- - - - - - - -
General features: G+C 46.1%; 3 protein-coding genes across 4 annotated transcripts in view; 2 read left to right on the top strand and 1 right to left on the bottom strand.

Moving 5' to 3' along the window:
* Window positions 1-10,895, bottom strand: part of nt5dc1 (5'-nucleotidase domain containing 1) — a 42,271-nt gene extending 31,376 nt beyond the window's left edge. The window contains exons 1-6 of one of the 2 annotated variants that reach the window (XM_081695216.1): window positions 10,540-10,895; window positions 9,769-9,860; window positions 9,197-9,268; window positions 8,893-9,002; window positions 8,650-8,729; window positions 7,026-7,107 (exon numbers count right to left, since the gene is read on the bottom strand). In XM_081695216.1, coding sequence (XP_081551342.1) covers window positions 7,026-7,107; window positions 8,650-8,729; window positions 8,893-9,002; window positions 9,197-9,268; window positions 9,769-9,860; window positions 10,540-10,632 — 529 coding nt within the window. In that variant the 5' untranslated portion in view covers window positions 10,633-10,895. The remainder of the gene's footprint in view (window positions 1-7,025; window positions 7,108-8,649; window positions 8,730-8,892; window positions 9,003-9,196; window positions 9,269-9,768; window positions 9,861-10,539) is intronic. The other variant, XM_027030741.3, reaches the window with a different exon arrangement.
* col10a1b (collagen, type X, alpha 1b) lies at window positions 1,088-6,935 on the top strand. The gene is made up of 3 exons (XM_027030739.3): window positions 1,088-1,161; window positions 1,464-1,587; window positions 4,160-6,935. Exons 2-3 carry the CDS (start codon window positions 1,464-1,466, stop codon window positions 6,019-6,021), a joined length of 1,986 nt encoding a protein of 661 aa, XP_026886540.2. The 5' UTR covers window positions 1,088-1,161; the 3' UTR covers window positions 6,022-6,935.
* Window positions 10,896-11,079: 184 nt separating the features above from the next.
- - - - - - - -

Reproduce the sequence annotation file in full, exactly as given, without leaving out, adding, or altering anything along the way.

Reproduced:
General features: G+C 46.1%; 3 protein-coding genes across 4 annotated transcripts in view; 2 read left to right on the top strand and 1 right to left on the bottom strand.

Moving 5' to 3' along the window:
* Window positions 1-10,895, bottom strand: part of nt5dc1 (5'-nucleotidase domain containing 1) — a 42,271-nt gene extending 31,376 nt beyond the window's left edge. The window contains exons 1-6 of one of the 2 annotated variants that reach the window (XM_081695216.1): window positions 10,540-10,895; window positions 9,769-9,860; window positions 9,197-9,268; window positions 8,893-9,002; window positions 8,650-8,729; window positions 7,026-7,107 (exon numbers count right to left, since the gene is read on the bottom strand). In XM_081695216.1, coding sequence (XP_081551342.1) covers window positions 7,026-7,107; window positions 8,650-8,729; window positions 8,893-9,002; window positions 9,197-9,268; window positions 9,769-9,860; window positions 10,540-10,632 — 529 coding nt within the window. In that variant the 5' untranslated portion in view covers window positions 10,633-10,895. The remainder of the gene's footprint in view (window positions 1-7,025; window positions 7,108-8,649; window positions 8,730-8,892; window positions 9,003-9,196; window positions 9,269-9,768; window positions 9,861-10,539) is intronic. The other variant, XM_027030741.3, reaches the window with a different exon arrangement.
* col10a1b (collagen, type X, alpha 1b) lies at window positions 1,088-6,935 on the top strand. The gene is made up of 3 exons (XM_027030739.3): window positions 1,088-1,161; window positions 1,464-1,587; window positions 4,160-6,935. Exons 2-3 carry the CDS (start codon window positions 1,464-1,466, stop codon window positions 6,019-6,021), a joined length of 1,986 nt encoding a protein of 661 aa, XP_026886540.2. The 5' UTR covers window positions 1,088-1,161; the 3' UTR covers window positions 6,022-6,935.
* Window positions 10,896-11,079: 184 nt separating the features above from the next.